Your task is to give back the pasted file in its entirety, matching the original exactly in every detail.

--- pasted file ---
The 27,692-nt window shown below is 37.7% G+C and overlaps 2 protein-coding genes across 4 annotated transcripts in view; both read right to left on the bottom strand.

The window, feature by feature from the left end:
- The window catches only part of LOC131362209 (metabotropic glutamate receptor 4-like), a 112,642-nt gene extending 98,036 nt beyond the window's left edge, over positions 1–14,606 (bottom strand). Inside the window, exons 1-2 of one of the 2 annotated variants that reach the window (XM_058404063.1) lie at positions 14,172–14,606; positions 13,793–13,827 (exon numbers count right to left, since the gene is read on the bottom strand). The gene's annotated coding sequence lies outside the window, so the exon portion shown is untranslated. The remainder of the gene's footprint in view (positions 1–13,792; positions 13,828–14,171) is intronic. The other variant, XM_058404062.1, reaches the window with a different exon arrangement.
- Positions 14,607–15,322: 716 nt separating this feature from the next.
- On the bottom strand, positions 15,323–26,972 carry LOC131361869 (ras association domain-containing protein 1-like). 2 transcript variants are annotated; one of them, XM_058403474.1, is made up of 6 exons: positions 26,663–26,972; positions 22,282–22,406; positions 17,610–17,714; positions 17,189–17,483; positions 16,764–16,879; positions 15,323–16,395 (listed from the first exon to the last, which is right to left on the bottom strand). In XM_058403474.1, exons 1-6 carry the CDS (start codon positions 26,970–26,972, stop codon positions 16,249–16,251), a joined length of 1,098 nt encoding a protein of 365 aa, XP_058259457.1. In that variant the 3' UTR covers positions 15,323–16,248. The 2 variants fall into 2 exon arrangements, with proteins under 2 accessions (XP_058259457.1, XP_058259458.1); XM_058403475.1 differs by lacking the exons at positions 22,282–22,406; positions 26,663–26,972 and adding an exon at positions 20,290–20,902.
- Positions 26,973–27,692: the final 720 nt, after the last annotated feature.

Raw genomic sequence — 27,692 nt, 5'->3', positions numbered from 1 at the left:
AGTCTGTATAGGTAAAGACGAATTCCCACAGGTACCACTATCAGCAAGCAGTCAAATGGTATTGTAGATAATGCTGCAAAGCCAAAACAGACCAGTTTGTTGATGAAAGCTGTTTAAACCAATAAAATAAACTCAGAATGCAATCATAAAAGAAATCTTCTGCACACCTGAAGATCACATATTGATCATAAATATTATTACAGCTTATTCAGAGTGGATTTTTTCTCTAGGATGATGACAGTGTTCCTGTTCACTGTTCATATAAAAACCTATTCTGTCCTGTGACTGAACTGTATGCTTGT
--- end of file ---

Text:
The 27,692-nt window shown below is 37.7% G+C and overlaps 2 protein-coding genes across 4 annotated transcripts in view; both read right to left on the bottom strand.

The window, feature by feature from the left end:
- The window catches only part of LOC131362209 (metabotropic glutamate receptor 4-like), a 112,642-nt gene extending 98,036 nt beyond the window's left edge, over positions 1–14,606 (bottom strand). Inside the window, exons 1-2 of one of the 2 annotated variants that reach the window (XM_058404063.1) lie at positions 14,172–14,606; positions 13,793–13,827 (exon numbers count right to left, since the gene is read on the bottom strand). The gene's annotated coding sequence lies outside the window, so the exon portion shown is untranslated. The remainder of the gene's footprint in view (positions 1–13,792; positions 13,828–14,171) is intronic. The other variant, XM_058404062.1, reaches the window with a different exon arrangement.
- Positions 14,607–15,322: 716 nt separating this feature from the next.
- On the bottom strand, positions 15,323–26,972 carry LOC131361869 (ras association domain-containing protein 1-like). 2 transcript variants are annotated; one of them, XM_058403474.1, is made up of 6 exons: positions 26,663–26,972; positions 22,282–22,406; positions 17,610–17,714; positions 17,189–17,483; positions 16,764–16,879; positions 15,323–16,395 (listed from the first exon to the last, which is right to left on the bottom strand). In XM_058403474.1, exons 1-6 carry the CDS (start codon positions 26,970–26,972, stop codon positions 16,249–16,251), a joined length of 1,098 nt encoding a protein of 365 aa, XP_058259457.1. In that variant the 3' UTR covers positions 15,323–16,248. The 2 variants fall into 2 exon arrangements, with proteins under 2 accessions (XP_058259457.1, XP_058259458.1); XM_058403475.1 differs by lacking the exons at positions 22,282–22,406; positions 26,663–26,972 and adding an exon at positions 20,290–20,902.
- Positions 26,973–27,692: the final 720 nt, after the last annotated feature.

Raw genomic sequence — 27,692 nt, 5'->3', positions numbered from 1 at the left:
AGTCTGTATAGGTAAAGACGAATTCCCACAGGTACCACTATCAGCAAGCAGTCAAATGGTATTGTAGATAATGCTGCAAAGCCAAAACAGACCAGTTTGTTGATGAAAGCTGTTTAAACCAATAAAATAAACTCAGAATGCAATCATAAAAGAAATCTTCTGCACACCTGAAGATCACATATTGATCATAAATATTATTACAGCTTATTCAGAGTGGATTTTTTCTCTAGGATGATGACAGTGTTCCTGTTCACTGTTCATATAAAAACCTATTCTGTCCTGTGACTGAACTGTATGCTTGT